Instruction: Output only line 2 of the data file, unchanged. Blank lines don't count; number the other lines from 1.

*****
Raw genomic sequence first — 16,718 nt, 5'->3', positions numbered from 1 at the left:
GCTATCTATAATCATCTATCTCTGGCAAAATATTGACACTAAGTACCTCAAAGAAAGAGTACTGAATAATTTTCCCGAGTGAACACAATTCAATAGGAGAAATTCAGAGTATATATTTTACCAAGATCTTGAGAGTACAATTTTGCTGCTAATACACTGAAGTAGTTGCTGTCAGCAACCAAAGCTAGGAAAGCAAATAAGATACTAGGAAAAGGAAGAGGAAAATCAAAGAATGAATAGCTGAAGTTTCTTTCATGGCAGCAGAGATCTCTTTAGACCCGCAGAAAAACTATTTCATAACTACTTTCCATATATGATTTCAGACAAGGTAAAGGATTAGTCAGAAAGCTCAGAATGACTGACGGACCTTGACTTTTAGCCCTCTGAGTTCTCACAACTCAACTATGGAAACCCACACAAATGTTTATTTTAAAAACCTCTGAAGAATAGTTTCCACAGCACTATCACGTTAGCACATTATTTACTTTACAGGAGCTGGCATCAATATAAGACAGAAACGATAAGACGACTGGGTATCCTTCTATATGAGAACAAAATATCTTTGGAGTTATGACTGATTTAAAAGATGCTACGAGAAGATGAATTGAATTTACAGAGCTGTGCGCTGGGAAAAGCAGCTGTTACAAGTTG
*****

GCTATCTATAATCATCTATCTCTGGCAAAATATTGACACTAAGTACCTCAAAGAAAGAGTACTGAATAATTTTCCCGAGTGAACACAATTCAATAGGAGAAATTCAGAGTATATATTTTACCAAGATCTTGAGAGTACAATTTTGCTGCTAATACACTGAAGTAGTTGCTGTCAGCAACCAAAGCTAGGAAAGCAAATAAGATACTAGGAAAAGGAAGAGGAAAATCAAAGAATGAATAGCTGAAGTTTCTTTCATGGCAGCAGAGATCTCTTTAGACCCGCAGAAAAACTATTTCATAACTACTTTCCATATATGATTTCAGACAAGGTAAAGGATTAGTCAGAAAGCTCAGAATGACTGACGGACCTTGACTTTTAGCCCTCTGAGTTCTCACAACTCAACTATGGAAACCCACACAAATGTTTATTTTAAAAACCTCTGAAGAATAGTTTCCACAGCACTATCACGTTAGCACATTATTTACTTTACAGGAGCTGGCATCAATATAAGACAGAAACGATAAGACGACTGGGTATCCTTCTATATGAGAACAAAATATCTTTGGAGTTATGACTGATTTAAAAGATGCTACGAGAAGATGAATTGAATTTACAGAGCTGTGCGCTGGGAAAAGCAGCTGTTACAAGTTG